I know little about rugby and cricket but the latter claim seemed suspect to me because I know that India has a population of more than a billion people, that cricket is the national sport and that it is multi-billion dollar enterprise in that country. I therefore wondered why they could not find a suitable sports psychologist within their own ranks.
So I turned to John Bishop, for 35 years the sports editor at my beloved journalism alma mater, The Witness. He has written biographies of Vince van der Bijl and Ian McIntosh, a book celebrating Natal’s first Currie Cup title win in 1990 and co-authored a book “Talking Balls” a collection of light-hearted sporting tales. He was named South African Sports Journalist of the Year in 1985 and Nissan’s Cricket Writer of the Year in the summer of 1991- 1992.
Although now retired he continues to write a rugby column for the newspaper.
John said that if Survé had played any role whatsoever in South African sport he was unaware of it and described the idea of him assisting the Indian team in 2011 as farfetched. “The first time I heard his name mentioned was when Chris Whitfield took early retirement shortly after Survé took control of the Independent titles”, he said.
Coincidently, John had heard that Edward Griffiths was in South Africa and contacted him. A respected former sports journalist, he was the SA Rugby Football Union (SARFU) CEO in 1995 and was closely involved with the Springbok World Cup squad.
At the time he came up with the memorable ‘One Team, One Country’ slogan.
“I have no recollection of Iqbal Survé being involved in any way with the 1995 Springbok World Cup squad and, yes, you can quote me,” Griffiths said.
On and off Robben Island
There is another intriguing sentence in one of the above-mentioned puff pieces – headlined “The Man who wants to change the world” – published in Business Report two years later and he has never denied or distanced himself from this contention either.
Some may say his claim to fame is that he was Nelson Mandela’s medical doctor on and off Robben Island.
A Google search revealed a profile of Dr Survé in Creamer Media’s Engineering News
Date and place of birth: Cape Town, February 12, 1963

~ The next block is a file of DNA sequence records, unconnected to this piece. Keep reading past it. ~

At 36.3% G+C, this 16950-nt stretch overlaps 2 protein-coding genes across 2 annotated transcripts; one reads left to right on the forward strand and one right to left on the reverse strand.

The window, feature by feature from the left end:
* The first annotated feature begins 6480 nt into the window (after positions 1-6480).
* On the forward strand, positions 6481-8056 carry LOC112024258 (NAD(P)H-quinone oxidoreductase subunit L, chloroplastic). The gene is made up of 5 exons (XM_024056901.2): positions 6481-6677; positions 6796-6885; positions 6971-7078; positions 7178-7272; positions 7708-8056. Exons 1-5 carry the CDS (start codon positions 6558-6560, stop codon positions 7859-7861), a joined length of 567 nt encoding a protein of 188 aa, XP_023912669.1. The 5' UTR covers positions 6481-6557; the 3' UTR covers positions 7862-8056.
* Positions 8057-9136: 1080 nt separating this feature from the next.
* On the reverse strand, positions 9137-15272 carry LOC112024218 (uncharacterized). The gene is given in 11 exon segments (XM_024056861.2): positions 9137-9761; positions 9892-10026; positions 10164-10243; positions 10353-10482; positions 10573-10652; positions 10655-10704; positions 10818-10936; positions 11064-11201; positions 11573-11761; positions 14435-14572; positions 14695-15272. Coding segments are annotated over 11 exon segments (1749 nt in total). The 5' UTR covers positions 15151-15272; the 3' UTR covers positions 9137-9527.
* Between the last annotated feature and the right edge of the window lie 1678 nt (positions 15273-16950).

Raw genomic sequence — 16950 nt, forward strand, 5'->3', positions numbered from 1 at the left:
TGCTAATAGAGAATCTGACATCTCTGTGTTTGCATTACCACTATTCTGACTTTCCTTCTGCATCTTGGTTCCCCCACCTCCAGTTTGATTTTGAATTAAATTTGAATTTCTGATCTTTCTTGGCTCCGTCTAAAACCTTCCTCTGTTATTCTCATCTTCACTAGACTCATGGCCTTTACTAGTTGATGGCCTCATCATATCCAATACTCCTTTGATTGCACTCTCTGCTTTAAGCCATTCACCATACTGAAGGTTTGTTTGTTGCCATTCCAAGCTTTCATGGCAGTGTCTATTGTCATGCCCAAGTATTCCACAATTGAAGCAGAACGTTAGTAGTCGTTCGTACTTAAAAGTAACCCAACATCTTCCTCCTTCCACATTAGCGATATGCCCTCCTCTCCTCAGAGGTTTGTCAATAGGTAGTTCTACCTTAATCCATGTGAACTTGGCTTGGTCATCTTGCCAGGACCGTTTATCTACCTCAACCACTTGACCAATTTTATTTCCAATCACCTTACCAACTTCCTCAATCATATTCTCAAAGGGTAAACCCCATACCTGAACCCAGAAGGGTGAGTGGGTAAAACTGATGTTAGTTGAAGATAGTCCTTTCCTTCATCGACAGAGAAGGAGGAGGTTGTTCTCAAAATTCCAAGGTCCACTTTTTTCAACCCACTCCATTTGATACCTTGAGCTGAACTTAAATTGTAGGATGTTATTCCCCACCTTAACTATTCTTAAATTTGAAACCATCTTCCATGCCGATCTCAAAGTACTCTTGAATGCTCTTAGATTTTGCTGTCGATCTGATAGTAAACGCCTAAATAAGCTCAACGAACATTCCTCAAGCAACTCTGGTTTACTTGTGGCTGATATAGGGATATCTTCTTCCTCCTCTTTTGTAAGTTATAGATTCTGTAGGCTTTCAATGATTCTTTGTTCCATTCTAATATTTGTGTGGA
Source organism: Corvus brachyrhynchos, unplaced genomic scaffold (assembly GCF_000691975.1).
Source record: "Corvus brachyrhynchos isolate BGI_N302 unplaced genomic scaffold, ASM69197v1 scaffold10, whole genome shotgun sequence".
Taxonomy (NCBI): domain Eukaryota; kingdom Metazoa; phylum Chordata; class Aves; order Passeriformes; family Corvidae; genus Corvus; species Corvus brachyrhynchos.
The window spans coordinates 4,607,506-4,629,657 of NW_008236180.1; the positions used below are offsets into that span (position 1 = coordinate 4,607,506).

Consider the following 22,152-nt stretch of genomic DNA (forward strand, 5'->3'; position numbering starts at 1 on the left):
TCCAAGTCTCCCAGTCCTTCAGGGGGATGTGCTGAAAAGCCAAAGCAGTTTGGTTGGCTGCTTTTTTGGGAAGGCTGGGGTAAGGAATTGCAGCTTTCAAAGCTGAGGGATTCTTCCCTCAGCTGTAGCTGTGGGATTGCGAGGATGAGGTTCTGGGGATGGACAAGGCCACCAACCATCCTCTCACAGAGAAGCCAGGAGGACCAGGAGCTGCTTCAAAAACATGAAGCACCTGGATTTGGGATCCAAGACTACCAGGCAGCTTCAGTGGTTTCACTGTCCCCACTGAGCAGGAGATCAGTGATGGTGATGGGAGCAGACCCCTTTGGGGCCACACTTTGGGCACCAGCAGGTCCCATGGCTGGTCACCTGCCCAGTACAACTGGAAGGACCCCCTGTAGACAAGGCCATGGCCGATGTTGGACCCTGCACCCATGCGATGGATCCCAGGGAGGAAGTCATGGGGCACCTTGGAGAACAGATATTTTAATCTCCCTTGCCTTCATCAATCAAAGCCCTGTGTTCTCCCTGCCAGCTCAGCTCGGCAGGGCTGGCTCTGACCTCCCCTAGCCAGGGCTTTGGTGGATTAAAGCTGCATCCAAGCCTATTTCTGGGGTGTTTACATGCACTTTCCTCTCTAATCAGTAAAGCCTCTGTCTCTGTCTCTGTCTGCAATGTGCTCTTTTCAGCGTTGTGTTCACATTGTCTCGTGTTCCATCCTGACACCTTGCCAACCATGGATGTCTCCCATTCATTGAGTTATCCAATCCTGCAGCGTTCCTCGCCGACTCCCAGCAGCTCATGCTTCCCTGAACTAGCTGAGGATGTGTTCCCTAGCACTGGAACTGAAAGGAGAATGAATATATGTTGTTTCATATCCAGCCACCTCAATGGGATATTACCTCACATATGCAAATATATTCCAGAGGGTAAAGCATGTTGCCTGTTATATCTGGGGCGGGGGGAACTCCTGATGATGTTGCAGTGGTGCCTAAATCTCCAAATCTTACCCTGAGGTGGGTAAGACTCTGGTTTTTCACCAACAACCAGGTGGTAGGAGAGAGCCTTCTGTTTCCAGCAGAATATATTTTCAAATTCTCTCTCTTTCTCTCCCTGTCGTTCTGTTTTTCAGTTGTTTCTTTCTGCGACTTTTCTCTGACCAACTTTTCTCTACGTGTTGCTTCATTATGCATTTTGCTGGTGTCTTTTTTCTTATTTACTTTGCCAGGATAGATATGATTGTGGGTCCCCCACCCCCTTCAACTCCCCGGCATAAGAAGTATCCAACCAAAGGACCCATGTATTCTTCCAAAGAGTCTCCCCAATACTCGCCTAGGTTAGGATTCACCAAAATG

Person who has had the biggest influence on your life: Nelson Mandela, through personal interaction with him
Note the words “through personal interaction with him.”
Another Google search revealed that Nelson Mandela had been transferred from Robben Island to Pollsmoor Prison in April 1982.
Subtracting 1963 from 1982 indicated that Dr Survé was 19 years old when he was allegedly treating Mandela at the end of his imprisonment on Robben Island. He could, at the time, have only been in his first or second year of studies at UCT medical school.
If, however, he was treating Mandela on Robben Island five years before he was transferred to Pollsmoor – say in 1977 – that means that Survé would have been attending to him in a medical context when he was only 14 and still at High School. Given the difficulties that an MP like Helen Suzman was experiencing in getting permission to visit Mandela, I am sure you will agree that that is a truly astonishing feat. As Lord Robin Renwick points out in his recent book “Bright Star in a Dark Chamber”, the National Party vacillated for years before granting permission for Suzman’s first visit in February 1967. Seven years were to elapse before they granted permission for a second, in October 1974.
The bravery of this extraordinary young man must, thus, have had a profound impact on a justifiably grateful Madiba but, strangely enough, when Peter Flack asked him about Survé in 2000 – at the time Leisurenet was liquidated – Mandela said the name meant nothing to him.
Like Tony Jackman and his colleagues, I had been told by Mr Survé that he had a very close relationship with Mr Mandela and, during my meeting with him, thought it might bolster the case for his intervention with Sir Richard to mention Mr Surve’s involvement.
Mr Mandela looked puzzled and said he did not recognise the name even after I repeated it. I must confess that I was not surprised as, by then, Dr Surve’s somewhat controversial, erratic and unusual behaviour was an accepted fact.
Mandela was hardly alone. Among the people and organisations who were unaware of the momentous role that Dr Survé played as a confidante of and medical consultant to Mandela were, according to Terry Bell, Ahmed Kathrada, Zelda le Grange, Dr Mamphela Ramphele and several doctors who are on record as having treated him as well as the Nelson Mandela Foundation and Amnesty International.
Perhaps, then, the most remarkable achievement of the “Struggle Doctor” aka the “Teflon Doctor” is his ability to operate under the radar when it came to his highly-confidential relationship with Nelson Mandela – so confidential that not even Mandela himself was aware of it. In his correspondence with Terry Bell in this regard, Survé displays a touching and empathetic reticence.
“Our relationship, both personal and professional, is not one I wish to flaunt publicly.”
Furthermore, I am sure that you, having read the anchor quote to this article by Tony Jackman relating to what Survé said about Madiba in his opening address to the Indy staff, would never question his sincerity about not wanting to “flaunt” their close, caring and symbiotic association over decades.
“(Mandela) said to me, just before he got ill, ‘Iqbal, are you still the same?’ I said to him, ‘Tata, I am still the same.’ He said, ‘Now I can go.’”
The same can be said of his secretive interaction with international sports stars like Sachin Tendulkar whose side would not have won the 2011 Cricket World Cup had it not been for the sage and vital input from the “Teflon Doctor”. To quote from Terry Bell’s article: